DHS: Airlines 'buckling to false media narrative' on family separations

The Department of Homeland Security (DHS) on Wednesday accused three airline carriers of "buckling to a false media narrative" over the recent separation of children from their families at the United States' southern border.

DHS press secretary Tyler Houlton issued a statement saying it's "unfortunate" that the three airlines "no longer want to partner with the brave men and women of DHS to protect the traveling public," claiming that the carriers are "buckling to a false media narrative."

"Despite being provided facts on this issue, these airlines clearly do not understand our immigration laws and the long-standing devastating loopholes that have caused the crisis at our southern border," Houlton said. 

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The federal agency released the fiery statement after American Airlines and United Airlines asked the government not to use their planes to transfer migrant children who had been separated from their families at the U.S.-Mexico border. A third airline, Frontier, said it would not "knowingly allow" the government to use its planes to transfer any of the children.

"Frontier prides itself on being a family airline and we will not knowingly allow our flights to be used to transport migrant children away from their families," Frontier Airlines said in a tweet. "At this time, we are not aware if Frontier has been used for this purpose."

Various companies and corporations have faced pressure online this week to explain their relationship with the federal government amid widespread backlash against the Trump administration's "zero tolerance" immigration policy that has led to at least 2,000 children being separated from their families who have illegally tried crossing the border into the U.S.

Attorney General Jeff SessionsJefferson (Jeff) Beauregard SessionsHillicon Valley: Trump cyber strategy lets US go on offense | AT&T urges court to let Time Warner merger stand | Conservatives want wife of DOJ official to testify | Facebook, nonprofits team up to fight fake news | DC camera hacker pleads guilty Vote Democrat in midterms to rein in Trump, preserve justice Sessions limits ability of judges to dismiss deportation cases MORE in April instructed the Justice Department to prioritize the criminal prosecution of individuals attempting to unlawfully cross the border. That order has led to children being separated and detained from their parents while the adults face prosecution.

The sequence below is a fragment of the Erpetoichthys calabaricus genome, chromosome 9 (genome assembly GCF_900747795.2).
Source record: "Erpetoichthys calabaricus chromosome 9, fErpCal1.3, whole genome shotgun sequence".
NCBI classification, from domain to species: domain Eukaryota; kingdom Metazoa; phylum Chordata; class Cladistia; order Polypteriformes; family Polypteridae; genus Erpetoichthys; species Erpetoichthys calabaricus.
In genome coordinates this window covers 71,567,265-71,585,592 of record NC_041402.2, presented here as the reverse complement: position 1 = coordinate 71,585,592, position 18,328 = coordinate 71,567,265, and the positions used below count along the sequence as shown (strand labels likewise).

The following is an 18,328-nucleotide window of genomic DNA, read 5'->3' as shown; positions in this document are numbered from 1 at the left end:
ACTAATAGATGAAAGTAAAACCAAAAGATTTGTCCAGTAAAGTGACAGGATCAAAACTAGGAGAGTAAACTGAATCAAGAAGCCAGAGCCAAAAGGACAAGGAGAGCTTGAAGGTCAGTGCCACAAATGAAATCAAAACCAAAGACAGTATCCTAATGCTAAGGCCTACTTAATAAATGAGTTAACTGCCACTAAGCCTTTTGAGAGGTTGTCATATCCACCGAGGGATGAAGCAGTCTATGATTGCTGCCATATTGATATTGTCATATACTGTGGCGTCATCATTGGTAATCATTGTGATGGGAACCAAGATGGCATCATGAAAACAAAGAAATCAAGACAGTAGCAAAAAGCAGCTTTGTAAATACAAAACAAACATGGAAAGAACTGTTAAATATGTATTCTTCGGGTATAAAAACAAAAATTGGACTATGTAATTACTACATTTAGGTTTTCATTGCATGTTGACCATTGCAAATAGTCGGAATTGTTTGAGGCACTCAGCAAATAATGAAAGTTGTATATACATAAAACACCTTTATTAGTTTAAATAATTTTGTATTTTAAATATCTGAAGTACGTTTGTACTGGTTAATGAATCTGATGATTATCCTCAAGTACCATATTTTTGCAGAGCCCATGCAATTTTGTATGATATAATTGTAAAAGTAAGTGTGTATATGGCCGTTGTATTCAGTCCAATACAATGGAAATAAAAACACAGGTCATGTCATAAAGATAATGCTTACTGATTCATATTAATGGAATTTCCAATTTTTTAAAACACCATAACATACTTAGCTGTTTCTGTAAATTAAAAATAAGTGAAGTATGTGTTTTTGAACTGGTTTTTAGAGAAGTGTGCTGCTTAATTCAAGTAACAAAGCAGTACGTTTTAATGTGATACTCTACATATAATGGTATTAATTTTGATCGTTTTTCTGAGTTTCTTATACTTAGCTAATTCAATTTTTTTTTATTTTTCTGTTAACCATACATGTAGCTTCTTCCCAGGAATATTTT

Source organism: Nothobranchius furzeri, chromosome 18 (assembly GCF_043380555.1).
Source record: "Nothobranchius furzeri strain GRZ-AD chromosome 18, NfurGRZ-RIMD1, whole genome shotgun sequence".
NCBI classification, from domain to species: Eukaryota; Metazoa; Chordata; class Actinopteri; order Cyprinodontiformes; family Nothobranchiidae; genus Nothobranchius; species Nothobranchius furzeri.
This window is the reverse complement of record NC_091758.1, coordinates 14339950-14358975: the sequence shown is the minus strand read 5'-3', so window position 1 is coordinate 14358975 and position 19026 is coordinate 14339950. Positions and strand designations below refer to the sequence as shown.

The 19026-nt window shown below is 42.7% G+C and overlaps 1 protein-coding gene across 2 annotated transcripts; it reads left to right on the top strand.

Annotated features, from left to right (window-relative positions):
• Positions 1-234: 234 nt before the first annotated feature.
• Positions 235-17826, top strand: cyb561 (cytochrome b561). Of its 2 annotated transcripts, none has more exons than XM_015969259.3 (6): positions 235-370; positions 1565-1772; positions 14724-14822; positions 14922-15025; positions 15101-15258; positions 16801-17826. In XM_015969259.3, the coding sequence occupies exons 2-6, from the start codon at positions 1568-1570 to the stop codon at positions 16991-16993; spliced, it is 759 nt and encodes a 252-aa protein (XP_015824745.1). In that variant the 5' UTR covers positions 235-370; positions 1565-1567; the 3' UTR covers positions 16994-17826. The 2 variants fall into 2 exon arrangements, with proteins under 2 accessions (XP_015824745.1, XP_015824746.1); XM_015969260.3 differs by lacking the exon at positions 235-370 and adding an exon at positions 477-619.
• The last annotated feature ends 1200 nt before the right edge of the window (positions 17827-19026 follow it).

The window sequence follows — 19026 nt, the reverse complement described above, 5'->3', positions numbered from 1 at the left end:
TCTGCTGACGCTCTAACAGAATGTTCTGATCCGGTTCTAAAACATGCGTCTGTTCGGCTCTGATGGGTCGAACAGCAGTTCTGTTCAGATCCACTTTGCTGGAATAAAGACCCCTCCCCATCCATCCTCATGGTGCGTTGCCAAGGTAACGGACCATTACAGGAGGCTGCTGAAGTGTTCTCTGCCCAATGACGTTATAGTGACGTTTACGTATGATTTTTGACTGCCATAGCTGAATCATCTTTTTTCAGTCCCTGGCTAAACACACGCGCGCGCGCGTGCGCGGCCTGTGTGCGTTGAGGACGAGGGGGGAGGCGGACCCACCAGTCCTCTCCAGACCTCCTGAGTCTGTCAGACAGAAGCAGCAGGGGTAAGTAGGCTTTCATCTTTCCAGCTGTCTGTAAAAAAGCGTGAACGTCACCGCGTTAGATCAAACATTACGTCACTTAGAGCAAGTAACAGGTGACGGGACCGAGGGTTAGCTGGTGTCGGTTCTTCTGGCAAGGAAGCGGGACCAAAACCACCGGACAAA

President TrumpDonald John TrumpTrump rallies in Nevada amid Supreme Court flurry: 'We're gonna get Brett' Trump: 'Good news' that Obama is campaigning again Trump boosts Heller, hammers 'Wacky Jacky' opponent in Nevada MORE said Wednesday he plans to sign an executive order ending the separations, which would be a major reversal after the president and top aides for days insisted that only Congress could stop the separation of families at the border.

Lawmakers in both parties have condemned the practice and Senate Republicans have looked at advancing legislation that would stop children from being removed from their parents.

Homeland Security Secretary Kirstjen NielsenKirstjen Michele NielsenUS to prioritize attacks against foreign adversaries under new cyber strategy Paddlers sue Trump over frequent golf visits shutting down the Potomac River FEMA administrator nearly quit amid feud with DHS chief: report MORE has also been the subject of intense scrutiny over the separations, after denying in a tweet that the separation policy existed before vocally defending it in a press briefing on Monday. The president defended the Cabinet official in a tweet Tuesday.

"Homeland Security @SecNielsen did a fabulous job yesterday at the press conference explaining security at the border and for our country, while at the same time recommending changes to obsolete & nasty laws, which force family separation," Trump wrote on Twitter. "We want 'heart' and security in America!" 

The DHS spokesman on Wednesday stressed the work that airlines have done with the Trump administration and others over the years.

"We wish the airlines would instead choose to be part of the solution," Houlton said.

"For 15 years, the Department of Homeland Security has worked diligently with America’s airlines to secure aviation and facilitate the travel by air of millions of Americans and visitors and we will continue to do so."